“Experiential learning.” Even if you’ve heard the term, you may be uncertain of its meaning.
At the University of Tennessee at Chattanooga, experiential learning very specifically refers to a high-priority and high-impact element of the UTC experience that uniquely puts students at the center of the University’s value to its community and region.
Outdoor Chattanooga, a 15-year-old division of city government’s Department of Economic and Community Development, is just one of countless examples. In 2018, the organization got a free dose of top expertise from UTC Assistant Professor Joy Lin and her students. A self-described “very outdoorsy person,” Lin joined UTC in 2017 and a year later, partnered her digital marketing class with Outdoor Chattanooga to assess and redesign its website for a better user experience.
“I saw in their newsletter they planned to revamp their website and sought input,” Lin says. “I went to see them—we agreed more young people should get off their cell phones—and they embraced the opportunity for my students to conduct market research and give them input on the target market.”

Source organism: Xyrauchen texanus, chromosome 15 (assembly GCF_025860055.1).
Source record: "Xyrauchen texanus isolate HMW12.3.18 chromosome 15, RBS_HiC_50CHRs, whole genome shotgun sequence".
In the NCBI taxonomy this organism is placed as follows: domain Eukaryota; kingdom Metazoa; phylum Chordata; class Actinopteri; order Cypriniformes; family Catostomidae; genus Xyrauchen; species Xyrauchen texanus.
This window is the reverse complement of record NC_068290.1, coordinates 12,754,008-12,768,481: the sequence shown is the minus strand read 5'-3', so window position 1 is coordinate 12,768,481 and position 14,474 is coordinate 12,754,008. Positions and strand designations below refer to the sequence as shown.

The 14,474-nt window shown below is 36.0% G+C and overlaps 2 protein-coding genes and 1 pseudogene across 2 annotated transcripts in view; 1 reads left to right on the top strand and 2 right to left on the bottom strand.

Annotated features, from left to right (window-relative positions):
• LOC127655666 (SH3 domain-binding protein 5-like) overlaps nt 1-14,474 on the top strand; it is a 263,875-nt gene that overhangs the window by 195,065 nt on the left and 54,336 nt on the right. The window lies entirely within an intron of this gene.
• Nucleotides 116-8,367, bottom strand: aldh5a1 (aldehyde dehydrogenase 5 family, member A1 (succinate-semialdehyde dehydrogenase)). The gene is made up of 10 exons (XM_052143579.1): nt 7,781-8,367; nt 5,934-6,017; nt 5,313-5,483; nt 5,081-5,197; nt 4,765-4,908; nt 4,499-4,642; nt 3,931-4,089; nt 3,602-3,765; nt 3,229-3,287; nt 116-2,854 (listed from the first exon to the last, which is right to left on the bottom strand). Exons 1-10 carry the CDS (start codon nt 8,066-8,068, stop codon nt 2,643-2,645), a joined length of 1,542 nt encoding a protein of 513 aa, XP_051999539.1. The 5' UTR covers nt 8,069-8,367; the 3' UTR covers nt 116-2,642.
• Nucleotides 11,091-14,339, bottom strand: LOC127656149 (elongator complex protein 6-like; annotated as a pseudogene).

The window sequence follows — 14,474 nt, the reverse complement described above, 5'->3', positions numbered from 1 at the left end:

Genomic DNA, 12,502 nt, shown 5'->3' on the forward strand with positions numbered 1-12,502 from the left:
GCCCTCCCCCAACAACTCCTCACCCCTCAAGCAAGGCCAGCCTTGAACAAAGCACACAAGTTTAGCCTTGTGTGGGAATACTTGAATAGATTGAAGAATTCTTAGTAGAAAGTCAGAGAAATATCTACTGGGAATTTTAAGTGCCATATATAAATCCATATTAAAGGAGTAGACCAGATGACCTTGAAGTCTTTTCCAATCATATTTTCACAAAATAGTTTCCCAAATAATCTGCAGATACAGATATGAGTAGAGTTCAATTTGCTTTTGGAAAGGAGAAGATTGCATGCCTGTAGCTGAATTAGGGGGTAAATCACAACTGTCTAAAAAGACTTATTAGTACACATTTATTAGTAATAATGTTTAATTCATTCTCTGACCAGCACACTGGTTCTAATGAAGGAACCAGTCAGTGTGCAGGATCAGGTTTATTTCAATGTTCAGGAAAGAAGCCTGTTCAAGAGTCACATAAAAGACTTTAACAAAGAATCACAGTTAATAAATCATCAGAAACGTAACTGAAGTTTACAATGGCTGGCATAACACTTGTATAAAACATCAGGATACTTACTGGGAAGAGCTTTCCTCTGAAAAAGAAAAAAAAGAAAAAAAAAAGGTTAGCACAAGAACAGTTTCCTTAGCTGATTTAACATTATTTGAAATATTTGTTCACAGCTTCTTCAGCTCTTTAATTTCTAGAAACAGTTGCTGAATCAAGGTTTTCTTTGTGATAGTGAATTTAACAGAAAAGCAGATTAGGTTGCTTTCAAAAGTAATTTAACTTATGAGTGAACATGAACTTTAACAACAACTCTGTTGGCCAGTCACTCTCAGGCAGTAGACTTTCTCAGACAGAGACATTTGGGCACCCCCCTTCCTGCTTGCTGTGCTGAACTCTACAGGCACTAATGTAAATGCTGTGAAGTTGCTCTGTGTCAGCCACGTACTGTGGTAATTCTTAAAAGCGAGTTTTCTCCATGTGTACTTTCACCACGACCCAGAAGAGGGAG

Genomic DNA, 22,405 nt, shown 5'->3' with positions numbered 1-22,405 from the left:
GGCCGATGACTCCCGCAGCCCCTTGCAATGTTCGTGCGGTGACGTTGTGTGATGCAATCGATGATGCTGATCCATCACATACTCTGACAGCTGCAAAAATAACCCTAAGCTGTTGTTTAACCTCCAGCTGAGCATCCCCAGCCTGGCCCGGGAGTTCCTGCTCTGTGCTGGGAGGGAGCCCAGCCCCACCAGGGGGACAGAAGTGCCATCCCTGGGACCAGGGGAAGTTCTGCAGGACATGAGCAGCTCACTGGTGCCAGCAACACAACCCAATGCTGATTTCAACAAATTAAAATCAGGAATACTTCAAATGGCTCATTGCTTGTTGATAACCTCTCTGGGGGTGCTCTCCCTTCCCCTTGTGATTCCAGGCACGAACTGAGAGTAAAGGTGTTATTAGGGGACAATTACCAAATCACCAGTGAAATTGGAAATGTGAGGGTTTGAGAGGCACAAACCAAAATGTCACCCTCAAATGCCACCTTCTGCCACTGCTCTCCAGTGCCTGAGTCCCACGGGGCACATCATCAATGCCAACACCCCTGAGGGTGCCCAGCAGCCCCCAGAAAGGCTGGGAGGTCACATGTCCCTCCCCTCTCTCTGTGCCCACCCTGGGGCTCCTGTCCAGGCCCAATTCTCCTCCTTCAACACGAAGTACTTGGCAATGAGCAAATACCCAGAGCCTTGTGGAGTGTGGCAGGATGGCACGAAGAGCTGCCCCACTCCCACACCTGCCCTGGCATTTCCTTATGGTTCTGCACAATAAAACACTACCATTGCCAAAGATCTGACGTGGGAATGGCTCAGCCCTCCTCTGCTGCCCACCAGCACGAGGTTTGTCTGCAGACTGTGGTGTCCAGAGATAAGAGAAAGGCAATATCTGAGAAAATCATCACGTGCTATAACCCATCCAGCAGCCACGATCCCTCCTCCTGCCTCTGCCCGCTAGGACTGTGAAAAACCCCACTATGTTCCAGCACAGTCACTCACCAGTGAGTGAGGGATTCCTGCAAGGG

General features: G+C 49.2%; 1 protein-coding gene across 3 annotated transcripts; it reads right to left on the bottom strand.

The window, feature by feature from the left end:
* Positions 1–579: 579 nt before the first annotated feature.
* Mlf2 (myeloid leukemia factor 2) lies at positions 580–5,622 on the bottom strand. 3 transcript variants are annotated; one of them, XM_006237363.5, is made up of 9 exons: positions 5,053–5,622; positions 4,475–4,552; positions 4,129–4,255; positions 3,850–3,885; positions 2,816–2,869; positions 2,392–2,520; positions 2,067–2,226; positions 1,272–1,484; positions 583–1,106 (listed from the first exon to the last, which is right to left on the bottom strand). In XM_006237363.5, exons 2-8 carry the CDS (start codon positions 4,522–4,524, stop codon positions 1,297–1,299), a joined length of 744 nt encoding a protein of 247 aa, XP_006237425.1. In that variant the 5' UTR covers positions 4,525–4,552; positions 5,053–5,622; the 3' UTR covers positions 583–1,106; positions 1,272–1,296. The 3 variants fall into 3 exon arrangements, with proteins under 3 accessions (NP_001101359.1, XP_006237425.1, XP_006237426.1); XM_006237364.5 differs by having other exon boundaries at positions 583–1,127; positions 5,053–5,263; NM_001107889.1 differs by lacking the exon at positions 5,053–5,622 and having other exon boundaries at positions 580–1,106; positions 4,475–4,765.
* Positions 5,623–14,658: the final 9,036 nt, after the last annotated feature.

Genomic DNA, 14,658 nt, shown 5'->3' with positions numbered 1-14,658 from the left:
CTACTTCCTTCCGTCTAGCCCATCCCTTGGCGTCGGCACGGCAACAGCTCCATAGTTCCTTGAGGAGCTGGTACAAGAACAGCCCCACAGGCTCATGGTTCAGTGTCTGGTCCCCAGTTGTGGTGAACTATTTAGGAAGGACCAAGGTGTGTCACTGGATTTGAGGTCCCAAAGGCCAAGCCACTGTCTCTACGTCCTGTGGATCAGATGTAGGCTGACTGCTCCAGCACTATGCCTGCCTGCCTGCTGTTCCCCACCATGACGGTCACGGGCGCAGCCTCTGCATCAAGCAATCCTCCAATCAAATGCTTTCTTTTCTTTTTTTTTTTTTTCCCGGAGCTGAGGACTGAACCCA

Whatever the academic discipline, says Bengt Carlson, UTC’s experiential learning coordinator, “Experiential learning is just running theory through practice—taking ideas and understanding about something and putting them into practice. Since its inception in 2013, the number of students participating has grown to involve a third of the total student body.”
The inception Carlson refers to is UTC’s distinctive focus on experiential learning, formalized with the “ThinkAchieve: Beyond the Classroom” platform implemented in 2013. Students participate in special programs—called experiences—and receive weekly email listings of campus and community events they can attend and must reflect and report on to earn points toward awards and recognition.
Designated experiences include serving as campus orientation leaders, financial literacy training, mentoring elementary schoolchildren toward collegiate careers, men’s and women’s leadership development and more. Weekly events cover the gamut—from the “Top Five Free Things to Do in Chattanooga,” to a Native American heritage luncheon; and workshops on everything from using 3-D modeling software to conducting legal research.